Chapter 57 – Govern Best, Govern Least
Govern the state with correctness.
Operate the army with surprise tactics.
Administer the empire by engaging in no activity.
How do I know that this should be so? Through this:
The more taboos and prohibitions there are in the world,
The poorer the people will be.
The more sharp weapons the people have,
The more troubled the state will be.
The more cunning and skill a man possesses,
The more vicious things will appear.
The more laws and orders are made prominent,
The more thieves and robbers there will be.
Therefore the sage says:
I take no action and the people of themselves are transformed.
I love tranquillity and the people of themselves become correct.
I engage in no activity and the people of themselves become prosperous.
I have no desires and the people of themselves become simple.
Translation by Wing-Tsit Chan (1963)
It is “Tao Te Ching Tuesday” and Spring – when a young man’s fancy turns lightly to thoughts of . . . politics[?].
This chapter and the next several chapters discuss issues relating to governing a country or a kingdom. It has been my impression that the wise and sagacious generally do not participate in politics. Even I, who am neither, go out of my way to avoid anything political.* With the prevalence – especially in national elections – of negative campaigning, special interest groups, a divided and ineffective Congress and everything else that has become associated with modern politics, you would have to be crazy to want to run for any major office. Consequently, government often seems to be made up of crazy men and women with oversized egos. The wise, on the other hand can look at it all from the sidelines, 25 centuries in the past, and shake their heads muttering, “It’s not supposed to be like this.”
From these next few chapters one learns that Lao Tzu did not view big government favorably and felt that if a people had to be governed it should be by a sage-like leader. The advice given here is simple and straightforward: Govern in a moral and correct fashion; if war is necessary, strike quickly and get it over with; and the proper action is usually inaction (wu wei).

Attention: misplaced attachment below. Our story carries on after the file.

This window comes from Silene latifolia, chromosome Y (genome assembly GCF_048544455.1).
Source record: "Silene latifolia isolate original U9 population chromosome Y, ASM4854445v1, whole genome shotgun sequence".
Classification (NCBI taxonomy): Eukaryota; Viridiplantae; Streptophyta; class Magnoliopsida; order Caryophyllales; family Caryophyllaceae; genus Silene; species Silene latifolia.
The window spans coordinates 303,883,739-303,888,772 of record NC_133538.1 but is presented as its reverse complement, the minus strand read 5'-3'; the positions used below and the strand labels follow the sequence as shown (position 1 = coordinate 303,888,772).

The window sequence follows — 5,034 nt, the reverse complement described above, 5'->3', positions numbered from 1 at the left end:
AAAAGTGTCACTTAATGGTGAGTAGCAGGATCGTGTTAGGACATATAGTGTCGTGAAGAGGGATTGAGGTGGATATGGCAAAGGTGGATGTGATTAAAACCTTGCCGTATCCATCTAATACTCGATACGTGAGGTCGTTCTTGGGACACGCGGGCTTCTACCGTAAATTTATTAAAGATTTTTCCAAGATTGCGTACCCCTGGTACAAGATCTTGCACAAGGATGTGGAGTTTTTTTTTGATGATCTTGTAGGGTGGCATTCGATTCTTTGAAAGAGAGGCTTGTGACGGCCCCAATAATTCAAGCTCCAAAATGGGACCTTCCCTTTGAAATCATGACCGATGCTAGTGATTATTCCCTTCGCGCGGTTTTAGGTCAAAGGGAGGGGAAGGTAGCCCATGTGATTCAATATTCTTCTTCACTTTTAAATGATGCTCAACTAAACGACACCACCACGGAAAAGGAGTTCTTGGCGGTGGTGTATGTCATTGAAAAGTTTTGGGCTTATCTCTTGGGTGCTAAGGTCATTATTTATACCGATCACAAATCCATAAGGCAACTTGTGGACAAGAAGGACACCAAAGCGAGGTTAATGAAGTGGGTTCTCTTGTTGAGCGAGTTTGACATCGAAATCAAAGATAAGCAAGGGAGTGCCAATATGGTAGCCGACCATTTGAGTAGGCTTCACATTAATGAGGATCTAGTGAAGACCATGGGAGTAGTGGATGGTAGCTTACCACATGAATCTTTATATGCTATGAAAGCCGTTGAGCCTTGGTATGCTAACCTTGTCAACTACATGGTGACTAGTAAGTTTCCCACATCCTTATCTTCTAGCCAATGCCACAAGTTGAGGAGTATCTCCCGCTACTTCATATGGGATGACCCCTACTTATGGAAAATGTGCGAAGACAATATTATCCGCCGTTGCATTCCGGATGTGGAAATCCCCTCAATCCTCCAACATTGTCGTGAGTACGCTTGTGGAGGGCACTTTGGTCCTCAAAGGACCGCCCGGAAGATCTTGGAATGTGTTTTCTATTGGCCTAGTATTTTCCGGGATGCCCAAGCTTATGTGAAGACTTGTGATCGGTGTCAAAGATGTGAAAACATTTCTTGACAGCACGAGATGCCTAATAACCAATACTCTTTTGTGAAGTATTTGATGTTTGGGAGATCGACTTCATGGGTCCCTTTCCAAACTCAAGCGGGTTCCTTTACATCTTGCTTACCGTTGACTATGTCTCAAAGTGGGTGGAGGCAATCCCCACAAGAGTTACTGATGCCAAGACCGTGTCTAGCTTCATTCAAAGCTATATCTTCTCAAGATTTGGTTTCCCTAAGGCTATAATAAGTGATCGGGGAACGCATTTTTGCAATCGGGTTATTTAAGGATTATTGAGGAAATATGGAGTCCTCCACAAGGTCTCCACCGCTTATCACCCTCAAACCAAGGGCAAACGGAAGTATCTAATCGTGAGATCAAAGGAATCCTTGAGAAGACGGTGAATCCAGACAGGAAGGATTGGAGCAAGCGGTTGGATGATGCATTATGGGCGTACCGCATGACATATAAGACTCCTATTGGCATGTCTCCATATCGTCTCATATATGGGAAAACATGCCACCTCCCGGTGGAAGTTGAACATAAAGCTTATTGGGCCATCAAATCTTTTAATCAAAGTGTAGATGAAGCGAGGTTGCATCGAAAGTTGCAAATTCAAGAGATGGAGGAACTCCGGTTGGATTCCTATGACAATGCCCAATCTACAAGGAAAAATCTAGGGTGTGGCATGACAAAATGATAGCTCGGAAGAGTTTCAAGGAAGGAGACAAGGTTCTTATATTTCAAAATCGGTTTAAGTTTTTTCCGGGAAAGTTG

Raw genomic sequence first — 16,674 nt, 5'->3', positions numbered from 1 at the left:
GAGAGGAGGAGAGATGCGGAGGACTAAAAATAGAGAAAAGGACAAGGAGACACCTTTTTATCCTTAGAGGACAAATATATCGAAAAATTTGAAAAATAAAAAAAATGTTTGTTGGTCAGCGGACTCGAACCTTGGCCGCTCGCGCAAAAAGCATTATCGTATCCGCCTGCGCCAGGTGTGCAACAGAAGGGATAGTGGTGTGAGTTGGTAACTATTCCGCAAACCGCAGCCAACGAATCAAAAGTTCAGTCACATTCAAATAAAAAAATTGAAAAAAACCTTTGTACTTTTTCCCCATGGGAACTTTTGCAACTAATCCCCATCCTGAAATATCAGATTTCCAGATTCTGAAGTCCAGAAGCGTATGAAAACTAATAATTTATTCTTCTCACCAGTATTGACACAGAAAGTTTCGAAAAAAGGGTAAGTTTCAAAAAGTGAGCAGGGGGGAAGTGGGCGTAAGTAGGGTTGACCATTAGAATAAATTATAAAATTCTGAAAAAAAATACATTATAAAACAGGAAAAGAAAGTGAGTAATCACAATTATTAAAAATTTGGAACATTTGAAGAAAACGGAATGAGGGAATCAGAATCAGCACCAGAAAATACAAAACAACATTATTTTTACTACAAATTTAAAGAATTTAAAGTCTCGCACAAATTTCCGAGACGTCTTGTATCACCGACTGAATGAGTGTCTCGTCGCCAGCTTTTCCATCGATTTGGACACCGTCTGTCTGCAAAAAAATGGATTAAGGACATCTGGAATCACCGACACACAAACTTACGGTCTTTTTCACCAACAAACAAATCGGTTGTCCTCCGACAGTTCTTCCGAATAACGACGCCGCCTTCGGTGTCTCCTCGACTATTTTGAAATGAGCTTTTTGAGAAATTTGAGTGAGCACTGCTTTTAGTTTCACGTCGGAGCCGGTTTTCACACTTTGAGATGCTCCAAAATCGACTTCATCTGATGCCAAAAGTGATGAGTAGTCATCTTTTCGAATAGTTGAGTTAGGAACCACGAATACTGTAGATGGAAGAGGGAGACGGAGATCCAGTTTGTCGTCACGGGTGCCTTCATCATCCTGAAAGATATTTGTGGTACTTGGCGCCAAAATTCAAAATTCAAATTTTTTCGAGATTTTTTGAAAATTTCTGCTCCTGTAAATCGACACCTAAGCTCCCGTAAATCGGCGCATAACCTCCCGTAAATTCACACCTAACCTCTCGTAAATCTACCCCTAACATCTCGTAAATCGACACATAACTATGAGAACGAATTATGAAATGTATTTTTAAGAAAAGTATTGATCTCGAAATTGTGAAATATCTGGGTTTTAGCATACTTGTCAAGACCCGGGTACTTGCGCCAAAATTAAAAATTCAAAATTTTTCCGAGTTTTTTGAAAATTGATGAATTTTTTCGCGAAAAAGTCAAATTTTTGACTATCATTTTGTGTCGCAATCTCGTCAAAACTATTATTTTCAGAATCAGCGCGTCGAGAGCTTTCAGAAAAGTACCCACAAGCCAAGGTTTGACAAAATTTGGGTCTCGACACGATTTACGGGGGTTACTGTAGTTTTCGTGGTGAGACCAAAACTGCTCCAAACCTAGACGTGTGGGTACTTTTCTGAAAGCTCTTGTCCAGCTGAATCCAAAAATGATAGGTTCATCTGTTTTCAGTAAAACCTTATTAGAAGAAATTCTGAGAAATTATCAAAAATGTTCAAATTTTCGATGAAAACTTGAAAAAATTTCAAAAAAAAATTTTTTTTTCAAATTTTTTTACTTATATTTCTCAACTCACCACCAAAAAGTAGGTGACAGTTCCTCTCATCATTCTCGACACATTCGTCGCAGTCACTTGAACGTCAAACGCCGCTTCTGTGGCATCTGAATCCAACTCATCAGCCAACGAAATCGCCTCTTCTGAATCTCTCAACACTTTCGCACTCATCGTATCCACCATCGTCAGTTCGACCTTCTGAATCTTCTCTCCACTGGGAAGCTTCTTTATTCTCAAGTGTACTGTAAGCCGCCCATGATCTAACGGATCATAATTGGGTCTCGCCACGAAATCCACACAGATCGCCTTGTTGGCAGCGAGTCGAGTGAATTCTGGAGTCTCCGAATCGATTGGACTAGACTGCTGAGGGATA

He tells us that having more laws simply makes it harder for people to be law-abiding. This is similar to the bumper stickers that proclaim, “When Guns Are Outlawed, Only Outlaws Will Have Guns.” However, he does not seem to favor an armed citizenry, seeing that situation as bad for the state.
In Chapter 17, Lao Tzu told us that the best rulers are not loved or praised or feared or despised. The best are those who are merely known by the people to exist way off in the capital. Such rulers quietly do what is necessary to govern. Their unintrusive ways permit the populace to live in accord with the flow of Nature.
Lao Tzu was not alone in his view of government. In the Analects, Confucius says:
To have taken no [unnatural] action [i.e., to follow the principle of wu-wei] and yet have the empire well governed, Shun was the man!. What did he do? All he did was make himself reverent and correctly face South [in his royal seat as ruler]. (Analects 15:4, translated by Wing-Tsit Chan (1963).)
Chuang Tzu tells us:
The wise man, then, when he must govern, knows how to do nothing. Letting things alone, he rests in his original nature. He who will govern will respect the governed no more than he will respect himself. If he loves his own person enough to let it rest in its original truth, he will govern others without hurting them. Let him keep the deep drives in his own guts from going into action. Let him keep still, not looking, not hearing. Let him sit like a corpse, with the Dragon power alive all around him. In complete silence, his voice will be like thunder. His movements will be invisible, like those of a spirit, but the powers of heaven will go with them. Unconcerned, doing nothing, he will see all things grown ripe around him. Where will he find time to govern? (Thomas Merton, The Way of Chuang Tzu (1965) at 71)
The views of these Chinese sages are not so different from those the Greek sage Plato expressed in his Republic. In that work, Socrates and others are depicted discussing things such as the meaning of justice, how justice relates to happiness and forms of government. He argues that the ideal government is one which fosters harmonious cooperation among its citizens. Such a utopia would be possible only under the rule of a philosopher-king who was intelligent, dedicated, reliable and willing to live according to the simple laws of nature along with his subjects.
Moving farther West, the transcendalist-Unitarian thoughts of Henry David Thoreau seem relevant. His essay Civil Disobediance was published in 1849, based on a series of lectures he had given the previous year. He was extremely concerned with the immorality and injustice of both slavery in the Americas and the Mexican-American War. He argued that governments typically cause more harm than good and that it is the moral duty of all people to follow their conscience and do what is right rather than merely follow the laws – especially if the laws themselves are not just.